• Whether the consequences of a refusal would be exceptionally harsh, for example whether it would not be possible for them to qualify for settlement at a later date because they would be unable to apply for further extensions”

This is particularly relevant for Tier 2 (General) migrants as they may be caught by a six-year cap applicable to this visa category. This means that if Tier 2 migrants do not qualify for ILR due to excessive absences and they have already spent six continuous years in the UK on this visa type, they may have to return to their home countries (unless able to move into a different visa category) and will usually be subject to a “cooling-off” period preventing them from returning to the UK under any Tier 2 category (the only exception applies to “high-earners”). However, we believe this discretion may afford affected individuals to qualify for ILR where work related absences (business trips, annual leave, overseas placements and holidays taken on the conclusion of employment where the individual has made a successful application to work for a new employer) took place before 11 January 2018 and were required to fulfil individual’s UK role, and they are unable to extend their leave in such a way that would allow them to apply at a later date.

As it appears unlikely that discretion will be exercised towards absences falling on or after 11 January 2018, we strongly recommend that affected individuals immediately review their historic and proposed absences with a view to ensuring that future absences combined with all previous absences do not exceed 180 days in any 12-month period going forward. Where the limit has already been passed due to historic absences or there is a concern that the limit may be passed in the future, specialist advice should be sought as to the implications of this.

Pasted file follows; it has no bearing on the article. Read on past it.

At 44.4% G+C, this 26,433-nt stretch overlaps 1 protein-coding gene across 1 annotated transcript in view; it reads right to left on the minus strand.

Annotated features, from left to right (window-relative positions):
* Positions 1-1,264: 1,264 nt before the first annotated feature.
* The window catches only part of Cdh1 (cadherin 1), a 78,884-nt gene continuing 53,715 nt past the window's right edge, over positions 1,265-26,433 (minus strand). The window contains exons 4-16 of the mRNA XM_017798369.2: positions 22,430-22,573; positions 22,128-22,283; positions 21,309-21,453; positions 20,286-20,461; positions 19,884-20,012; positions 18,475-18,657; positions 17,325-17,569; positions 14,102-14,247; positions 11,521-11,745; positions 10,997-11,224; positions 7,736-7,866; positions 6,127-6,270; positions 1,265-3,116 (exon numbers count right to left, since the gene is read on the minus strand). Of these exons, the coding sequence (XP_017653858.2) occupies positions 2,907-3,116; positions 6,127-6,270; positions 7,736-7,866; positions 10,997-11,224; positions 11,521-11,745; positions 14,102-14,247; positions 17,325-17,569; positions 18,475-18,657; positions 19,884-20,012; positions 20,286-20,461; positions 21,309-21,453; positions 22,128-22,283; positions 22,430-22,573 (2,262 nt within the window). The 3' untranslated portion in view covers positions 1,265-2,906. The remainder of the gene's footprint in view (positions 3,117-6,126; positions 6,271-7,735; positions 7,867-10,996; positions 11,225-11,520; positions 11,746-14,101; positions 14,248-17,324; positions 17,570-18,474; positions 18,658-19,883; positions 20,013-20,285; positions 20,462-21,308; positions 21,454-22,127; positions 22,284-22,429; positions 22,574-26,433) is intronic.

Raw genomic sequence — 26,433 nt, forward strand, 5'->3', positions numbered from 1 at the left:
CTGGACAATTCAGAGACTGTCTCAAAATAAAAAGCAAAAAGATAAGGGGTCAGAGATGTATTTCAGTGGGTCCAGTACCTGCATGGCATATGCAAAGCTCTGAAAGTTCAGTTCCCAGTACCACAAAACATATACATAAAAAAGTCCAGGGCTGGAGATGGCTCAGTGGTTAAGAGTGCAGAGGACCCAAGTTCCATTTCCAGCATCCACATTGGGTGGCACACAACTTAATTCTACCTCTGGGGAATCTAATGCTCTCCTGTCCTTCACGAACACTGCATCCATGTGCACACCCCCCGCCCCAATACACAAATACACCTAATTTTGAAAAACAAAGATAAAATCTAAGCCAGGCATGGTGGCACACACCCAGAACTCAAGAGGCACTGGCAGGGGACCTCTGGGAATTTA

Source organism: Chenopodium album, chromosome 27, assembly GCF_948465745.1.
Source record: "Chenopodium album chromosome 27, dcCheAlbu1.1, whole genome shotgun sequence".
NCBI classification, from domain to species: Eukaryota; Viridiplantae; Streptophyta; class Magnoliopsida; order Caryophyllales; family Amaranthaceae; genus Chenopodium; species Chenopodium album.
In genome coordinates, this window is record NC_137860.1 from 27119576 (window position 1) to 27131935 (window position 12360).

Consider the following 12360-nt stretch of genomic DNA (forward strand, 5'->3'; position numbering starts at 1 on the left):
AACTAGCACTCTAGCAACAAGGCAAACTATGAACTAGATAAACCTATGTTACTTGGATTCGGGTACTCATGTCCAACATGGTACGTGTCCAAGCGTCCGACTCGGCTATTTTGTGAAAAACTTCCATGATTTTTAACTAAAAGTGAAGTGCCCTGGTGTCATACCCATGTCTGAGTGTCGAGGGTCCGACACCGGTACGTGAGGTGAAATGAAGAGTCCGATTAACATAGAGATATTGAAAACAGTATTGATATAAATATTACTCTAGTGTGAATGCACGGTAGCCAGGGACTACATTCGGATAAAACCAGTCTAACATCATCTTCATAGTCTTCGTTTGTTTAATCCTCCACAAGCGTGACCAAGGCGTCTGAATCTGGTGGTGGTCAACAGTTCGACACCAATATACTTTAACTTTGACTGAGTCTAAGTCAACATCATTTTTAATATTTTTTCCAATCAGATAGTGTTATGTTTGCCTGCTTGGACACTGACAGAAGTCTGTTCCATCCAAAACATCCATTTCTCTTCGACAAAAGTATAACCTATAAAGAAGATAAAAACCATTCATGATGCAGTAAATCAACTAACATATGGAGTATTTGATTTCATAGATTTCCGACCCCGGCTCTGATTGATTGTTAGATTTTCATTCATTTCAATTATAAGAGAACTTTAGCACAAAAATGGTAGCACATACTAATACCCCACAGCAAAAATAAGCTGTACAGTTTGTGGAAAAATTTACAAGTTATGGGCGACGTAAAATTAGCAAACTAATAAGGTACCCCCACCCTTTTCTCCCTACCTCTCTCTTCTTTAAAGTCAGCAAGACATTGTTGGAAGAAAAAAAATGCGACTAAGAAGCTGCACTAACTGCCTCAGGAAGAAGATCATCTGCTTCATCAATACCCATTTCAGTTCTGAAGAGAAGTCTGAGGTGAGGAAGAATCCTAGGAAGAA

PBS dependants

To align “continuous residence” requirements for PBS dependants applying for ILR with other categories, the Home Office introduced the new requirement. According to this requirement, PBS dependants will now be required to have had absences of no more than 180 days per year in order to qualify for settlement. The good news is that that this requirement will not have a retrospective effect (unlike changes discussed above) and will only apply to those who apply for a new visa or extension of their existing visa on or after 11 January 2018. This means that if PBS dependants obtained their initial visa and applied for an extension before 11 January 2018, this new rule will not apply to them. All other PBS dependants applying for leave from 11 January 2018 will now need to comply with the new rule and calculate their absences to ensure that they qualify for ILR. This change will mostly affect partners of Tier 1 and Tier 2 migrants.

We encourage all PBS Dependants (or the family member upon which they are dependent) who believe they may be affected by this change to seek specialist advice.


FSA-UK-immigration-udpate-statement-of-changes – ILR

Should you have any queries about the above or require assistance, please contact your dedicated Ferguson Snell consultant or call directly on 0203 668 2700.